Treatment with bimekizumab is associated with rapid and sustained improvements in outcomes of disease activity measures, with a favorable safety profile, in patients with active ankylosing spondylitis (AS), according to study results published in Annals of the Rheumatic Diseases.1
Proinflammatory interleukin (IL)-17A and IL-17F levels are elevated in patients with AS and may be neutralized by the monoclonal antibody bimekizumab.2 In this phase 2b randomized double-blind controlled trial (BE AGILE study; ClinicalTrials.gov Identifier: NCT02963506), the researchers aimed to evaluate the safety and efficacy of bimekizumab in patients with active AS.
A total of 303 patients with AS (84.5% men) were randomly assigned to receive bimekizumab (16, 64, 160, or 320 mg) or placebo every 4 weeks. After 12 weeks, patients receiving placebo or 16 or 64 mg of bimekizumab were reassigned 1:1 to receive 160 or 320 mg every 4 weeks until week 48. The primary efficacy end point was the percentage of patients with an Assessment of SpondyloArthritis International Society 40 response (ASAS40) at week 12. Secondary efficacy end points included several other indices of AS status and quality of life metrics.
Results showed that more patients achieved ASAS40 at 12 weeks in the 16 mg (29.5%; odds ratio [OR], 2.6; 95% CI, 1.0-6.5), 64 mg (42.6%; OR 4.5; 95% CI, 1.8-10.9), 160 mg (46.7%; OR, 5.5; 95% CI, 2.3-13.5), and 320 mg bimekizumab groups (45.9%; OR, 5.3; 95% CI, 2.2-12.9; P <.05) vs placebo (13.3%). Rapid responses to bimekizumab were seen among all groups, with 8.2% to 19.7% of patients achieving ASAS40 at week 1 and 16.4% to 50.8% at week 4; ASAS40 was achieved in 0% and 8.3% of patients in the placebo group at weeks 1 and 4, respectively.
The ASAS40 response rate continued to increase after the initial 12 weeks of treatment. At 48 weeks, ASAS40 was achieved in 58.6% and 62.3% of patients in the 160 mg and 320 mg bimekizumab groups, respectively. Of the patients initially assigned to the placebo group, 54.2% and 50.0% achieved ASAS40 at 48 weeks after reassignment to the bimekizumab 160 and 320 mg groups, respectively.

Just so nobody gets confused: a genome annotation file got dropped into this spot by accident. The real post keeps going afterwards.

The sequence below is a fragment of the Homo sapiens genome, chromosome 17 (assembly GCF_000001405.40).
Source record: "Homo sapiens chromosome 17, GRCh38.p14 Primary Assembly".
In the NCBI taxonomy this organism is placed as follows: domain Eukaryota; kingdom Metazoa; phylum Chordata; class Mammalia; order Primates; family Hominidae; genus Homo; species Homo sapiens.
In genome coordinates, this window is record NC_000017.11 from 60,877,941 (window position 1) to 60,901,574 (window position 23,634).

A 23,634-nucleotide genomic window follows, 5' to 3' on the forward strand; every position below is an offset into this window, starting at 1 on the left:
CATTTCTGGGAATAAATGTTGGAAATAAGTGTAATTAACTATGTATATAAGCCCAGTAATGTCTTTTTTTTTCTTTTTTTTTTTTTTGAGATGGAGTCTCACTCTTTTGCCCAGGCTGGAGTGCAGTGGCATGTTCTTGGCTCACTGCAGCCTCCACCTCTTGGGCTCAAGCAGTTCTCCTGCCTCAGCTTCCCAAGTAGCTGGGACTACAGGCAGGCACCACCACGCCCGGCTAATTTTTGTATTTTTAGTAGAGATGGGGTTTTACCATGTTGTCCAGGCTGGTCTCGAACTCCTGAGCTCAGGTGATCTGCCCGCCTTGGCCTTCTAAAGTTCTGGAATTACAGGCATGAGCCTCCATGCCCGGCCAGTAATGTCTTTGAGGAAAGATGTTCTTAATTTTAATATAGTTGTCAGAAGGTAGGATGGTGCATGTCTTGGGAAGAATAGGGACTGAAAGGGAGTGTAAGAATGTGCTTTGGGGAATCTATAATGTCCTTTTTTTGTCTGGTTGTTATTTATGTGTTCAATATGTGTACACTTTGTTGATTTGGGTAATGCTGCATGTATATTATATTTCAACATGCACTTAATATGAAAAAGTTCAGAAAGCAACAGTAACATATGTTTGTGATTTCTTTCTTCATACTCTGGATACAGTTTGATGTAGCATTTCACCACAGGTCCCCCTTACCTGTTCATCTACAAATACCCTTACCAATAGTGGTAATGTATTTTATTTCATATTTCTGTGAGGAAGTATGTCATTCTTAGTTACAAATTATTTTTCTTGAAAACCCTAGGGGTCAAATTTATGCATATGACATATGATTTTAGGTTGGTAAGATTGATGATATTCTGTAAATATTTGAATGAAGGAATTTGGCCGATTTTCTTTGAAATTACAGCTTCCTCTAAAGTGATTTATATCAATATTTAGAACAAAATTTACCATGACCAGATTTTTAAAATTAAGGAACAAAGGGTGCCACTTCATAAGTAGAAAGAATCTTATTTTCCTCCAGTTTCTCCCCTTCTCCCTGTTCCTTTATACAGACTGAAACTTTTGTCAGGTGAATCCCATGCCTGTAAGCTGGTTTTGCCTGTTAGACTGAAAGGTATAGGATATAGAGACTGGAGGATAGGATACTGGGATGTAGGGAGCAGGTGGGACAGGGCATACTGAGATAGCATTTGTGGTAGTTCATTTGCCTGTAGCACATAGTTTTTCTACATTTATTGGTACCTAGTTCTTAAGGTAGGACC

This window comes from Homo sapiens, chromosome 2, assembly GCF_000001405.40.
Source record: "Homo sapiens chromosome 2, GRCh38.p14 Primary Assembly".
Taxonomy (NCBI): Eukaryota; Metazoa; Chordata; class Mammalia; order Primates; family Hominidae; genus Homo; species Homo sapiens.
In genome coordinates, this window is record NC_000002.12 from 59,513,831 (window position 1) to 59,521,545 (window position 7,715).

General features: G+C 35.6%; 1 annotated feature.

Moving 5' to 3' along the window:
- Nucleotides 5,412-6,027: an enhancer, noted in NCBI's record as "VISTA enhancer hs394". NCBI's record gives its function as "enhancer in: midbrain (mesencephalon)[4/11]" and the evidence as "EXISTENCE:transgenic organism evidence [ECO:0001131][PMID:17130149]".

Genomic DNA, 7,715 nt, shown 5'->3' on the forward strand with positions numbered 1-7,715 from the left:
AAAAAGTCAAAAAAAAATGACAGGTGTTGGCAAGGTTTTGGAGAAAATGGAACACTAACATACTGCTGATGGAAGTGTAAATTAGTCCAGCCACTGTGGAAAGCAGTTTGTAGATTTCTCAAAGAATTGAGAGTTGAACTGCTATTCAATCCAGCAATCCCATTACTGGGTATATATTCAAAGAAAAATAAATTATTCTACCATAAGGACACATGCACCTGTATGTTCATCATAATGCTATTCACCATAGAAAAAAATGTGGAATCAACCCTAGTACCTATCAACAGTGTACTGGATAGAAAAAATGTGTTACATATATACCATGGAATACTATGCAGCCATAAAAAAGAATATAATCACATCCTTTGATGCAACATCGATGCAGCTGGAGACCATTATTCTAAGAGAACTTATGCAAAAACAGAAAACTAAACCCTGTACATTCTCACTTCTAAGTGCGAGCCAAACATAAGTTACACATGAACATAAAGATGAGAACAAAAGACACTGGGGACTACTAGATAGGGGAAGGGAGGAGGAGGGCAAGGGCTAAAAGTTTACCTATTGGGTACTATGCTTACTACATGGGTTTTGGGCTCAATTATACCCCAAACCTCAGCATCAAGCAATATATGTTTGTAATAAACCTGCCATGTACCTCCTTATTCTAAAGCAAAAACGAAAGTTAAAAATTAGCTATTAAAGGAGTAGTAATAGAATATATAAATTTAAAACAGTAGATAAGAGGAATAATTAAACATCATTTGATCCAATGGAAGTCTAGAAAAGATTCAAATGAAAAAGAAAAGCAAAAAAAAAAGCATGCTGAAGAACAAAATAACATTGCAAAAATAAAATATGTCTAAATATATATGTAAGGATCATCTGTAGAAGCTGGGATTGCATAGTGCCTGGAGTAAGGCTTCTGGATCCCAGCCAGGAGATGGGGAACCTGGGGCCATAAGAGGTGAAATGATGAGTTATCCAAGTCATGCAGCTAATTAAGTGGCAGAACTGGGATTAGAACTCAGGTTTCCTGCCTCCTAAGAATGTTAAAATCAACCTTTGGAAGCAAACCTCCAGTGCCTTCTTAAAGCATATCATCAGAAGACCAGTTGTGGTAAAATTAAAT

All secondary efficacy end points were in agreement with the ASAS40 response rates at 12 and 48 weeks.
Adverse events were reported by 37.9% of patients treated with bimekizumab during the initial 12 weeks compared with 43.3% in the placebo group. Over the course of the full trial, 77.6% of patients reported adverse events while receiving bimekizumab. The most frequently reported adverse events in ≥10% of patients were nasopharyngitis (11.2%) and hepatic events (13.6%). There was no relationship between the type or frequency of adverse events and bimekizumab dose.
Investigators noted that the relatively short placebo-controlled period (12 weeks) and small treatment group sizes represented a limitation of the study. In addition, the majority of participants were white (98.3%), which may have limited the generalizability of results to other populations.
“In summary, bimekizumab may provide a promising therapeutic option for patients with AS,” the researchers concluded. “Bimekizumab treatment resulted in rapid and sustained improvements across multiple outcomes of disease activity, [quality of life], and function.”
Disclosure: This study was funded by UCB Pharma. Several authors reported affiliations with the pharmaceutical industry. Please see the original reference for a full list of disclosures.
1. van der Heijde D, Gensler LS, Deodhar A, et al. Dual neutralisation of interleukin-17A and interleukin-17F with bimekizumab in patients with active ankylosing spondylitis: results from a 48-week phase IIb, randomised, double-blind, placebo-controlled, dose-ranging study. Ann Rheum Dis. 2020;79(5):595-604.
2. Glatt S, Helmer E, Haier B, et al. First-in-human randomized study of bimekizumab, a humanized monoclonal antibody and selective dual inhibitor of IL-17A and IL-17F, in mild psoriasis. Br J Clin Pharmacol. 2017;83:991-1001.